Europe, I miss you dearly.

Bebek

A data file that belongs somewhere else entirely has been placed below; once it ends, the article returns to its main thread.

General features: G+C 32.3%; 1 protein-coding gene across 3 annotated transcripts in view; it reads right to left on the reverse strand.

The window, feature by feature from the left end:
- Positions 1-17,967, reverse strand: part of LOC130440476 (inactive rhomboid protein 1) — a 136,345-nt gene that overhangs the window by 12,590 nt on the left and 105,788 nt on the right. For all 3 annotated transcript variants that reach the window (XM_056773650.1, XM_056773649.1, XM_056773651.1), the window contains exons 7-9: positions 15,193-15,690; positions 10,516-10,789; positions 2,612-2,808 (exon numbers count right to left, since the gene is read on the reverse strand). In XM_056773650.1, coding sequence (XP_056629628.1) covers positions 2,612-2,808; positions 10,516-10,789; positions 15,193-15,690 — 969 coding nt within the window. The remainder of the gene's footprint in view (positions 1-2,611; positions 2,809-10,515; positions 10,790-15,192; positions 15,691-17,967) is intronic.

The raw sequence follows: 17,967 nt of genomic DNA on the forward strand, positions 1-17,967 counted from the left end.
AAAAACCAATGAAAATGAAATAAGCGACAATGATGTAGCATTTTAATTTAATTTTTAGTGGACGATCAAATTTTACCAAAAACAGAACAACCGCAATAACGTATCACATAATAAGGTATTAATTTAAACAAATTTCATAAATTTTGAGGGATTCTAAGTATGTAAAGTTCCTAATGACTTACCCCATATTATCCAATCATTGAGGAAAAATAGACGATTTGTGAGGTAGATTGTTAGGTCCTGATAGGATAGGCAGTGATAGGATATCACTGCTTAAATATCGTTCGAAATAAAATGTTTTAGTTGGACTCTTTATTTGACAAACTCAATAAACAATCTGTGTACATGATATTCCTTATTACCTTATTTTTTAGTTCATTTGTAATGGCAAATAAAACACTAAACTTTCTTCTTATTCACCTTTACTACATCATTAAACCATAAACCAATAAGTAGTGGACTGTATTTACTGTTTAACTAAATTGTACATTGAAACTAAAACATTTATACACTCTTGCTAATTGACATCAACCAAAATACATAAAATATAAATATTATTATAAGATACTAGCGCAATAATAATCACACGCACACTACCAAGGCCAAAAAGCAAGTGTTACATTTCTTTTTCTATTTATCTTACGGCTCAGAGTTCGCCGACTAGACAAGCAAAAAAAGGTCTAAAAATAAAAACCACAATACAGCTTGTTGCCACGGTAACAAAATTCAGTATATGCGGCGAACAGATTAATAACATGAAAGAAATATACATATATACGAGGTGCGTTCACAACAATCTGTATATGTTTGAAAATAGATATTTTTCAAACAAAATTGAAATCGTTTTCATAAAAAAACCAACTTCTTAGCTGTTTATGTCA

Learning a new language is never exactly the easiest thing to do, especially as you get older. I, personally, love learning new languages, and when I take a new language I usually do pretty well in it. In fact, foreign language classes have always been my favorite and best classes. That’s just it though, I typically learn a new language in a classroom with hours of practice, teaching, repetition, seeing, hearing, speaking, homework, papers, and tests. I’m currently trying to learn Turkish without the help of a classroom, and even though I’m in Turkey and I am constantly surrounded by the language, it’s taking longer than usual for the words and sounds to stick in my memory. I’ve been here a month now, and I’m just now starting to pick up some phrases and whatnot. I’ve tried studying on my own but it’s hard to do so with out an instructor’s help. It’s extremely frustrating at times because I am trying to learn, but I really need a classroom. Right now, I feel like the way that I am learning is similar to a baby. I’m constantly listening, trying to pick out the different sounds, differentiating words, even watching as they point out and mime things to help me understand. Many things that I’m learning are not because of a book but rather because I’ve heard them so many times over and over again and the like. Even then there are many things that perhaps I can understand when said, but I won’t know how to respond or say something that I need to say. It takes a baby about a year to start learning little words and then years to “master” it’s mother tongue. I say “master” in quotations because most adults don’t even know the proper grammar of their language. To learn that takes even more years of studying. I really wish that my school offered a Turkish class; things would be so much easier because once I have the elementary classes down it’s much easier to pick up the language and build my vocabulary. In the mean time, I will continue to struggle and feel like a baby with this language.